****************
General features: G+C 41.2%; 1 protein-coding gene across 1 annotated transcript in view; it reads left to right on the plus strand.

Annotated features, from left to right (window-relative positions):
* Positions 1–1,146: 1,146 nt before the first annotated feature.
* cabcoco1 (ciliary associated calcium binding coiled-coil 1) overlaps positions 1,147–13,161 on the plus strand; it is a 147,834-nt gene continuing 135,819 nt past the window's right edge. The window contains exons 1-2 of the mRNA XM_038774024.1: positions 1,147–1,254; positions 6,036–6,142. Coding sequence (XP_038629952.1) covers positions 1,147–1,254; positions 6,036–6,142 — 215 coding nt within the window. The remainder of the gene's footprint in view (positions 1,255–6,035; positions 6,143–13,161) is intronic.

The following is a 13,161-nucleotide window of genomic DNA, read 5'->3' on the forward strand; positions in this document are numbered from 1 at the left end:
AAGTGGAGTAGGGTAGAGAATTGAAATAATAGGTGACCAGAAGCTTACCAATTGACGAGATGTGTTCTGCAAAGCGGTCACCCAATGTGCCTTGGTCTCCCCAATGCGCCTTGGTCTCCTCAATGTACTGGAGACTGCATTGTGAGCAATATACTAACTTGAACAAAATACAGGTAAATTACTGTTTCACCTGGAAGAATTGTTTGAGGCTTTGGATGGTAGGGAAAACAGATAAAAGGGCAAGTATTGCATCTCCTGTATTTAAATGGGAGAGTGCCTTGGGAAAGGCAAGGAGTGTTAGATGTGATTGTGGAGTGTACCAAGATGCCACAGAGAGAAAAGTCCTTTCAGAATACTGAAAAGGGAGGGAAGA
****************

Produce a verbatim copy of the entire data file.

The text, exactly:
General features: G+C 41.2%; 1 protein-coding gene across 1 annotated transcript in view; it reads left to right on the plus strand.

Annotated features, from left to right (window-relative positions):
* Positions 1–1,146: 1,146 nt before the first annotated feature.
* cabcoco1 (ciliary associated calcium binding coiled-coil 1) overlaps positions 1,147–13,161 on the plus strand; it is a 147,834-nt gene continuing 135,819 nt past the window's right edge. The window contains exons 1-2 of the mRNA XM_038774024.1: positions 1,147–1,254; positions 6,036–6,142. Coding sequence (XP_038629952.1) covers positions 1,147–1,254; positions 6,036–6,142 — 215 coding nt within the window. The remainder of the gene's footprint in view (positions 1,255–6,035; positions 6,143–13,161) is intronic.

The following is a 13,161-nucleotide window of genomic DNA, read 5'->3' on the forward strand; positions in this document are numbered from 1 at the left end:
AAGTGGAGTAGGGTAGAGAATTGAAATAATAGGTGACCAGAAGCTTACCAATTGACGAGATGTGTTCTGCAAAGCGGTCACCCAATGTGCCTTGGTCTCCCCAATGCGCCTTGGTCTCCTCAATGTACTGGAGACTGCATTGTGAGCAATATACTAACTTGAACAAAATACAGGTAAATTACTGTTTCACCTGGAAGAATTGTTTGAGGCTTTGGATGGTAGGGAAAACAGATAAAAGGGCAAGTATTGCATCTCCTGTATTTAAATGGGAGAGTGCCTTGGGAAAGGCAAGGAGTGTTAGATGTGATTGTGGAGTGTACCAAGATGCCACAGAGAGAAAAGTCCTTTCAGAATACTGAAAAGGGAGGGAAGA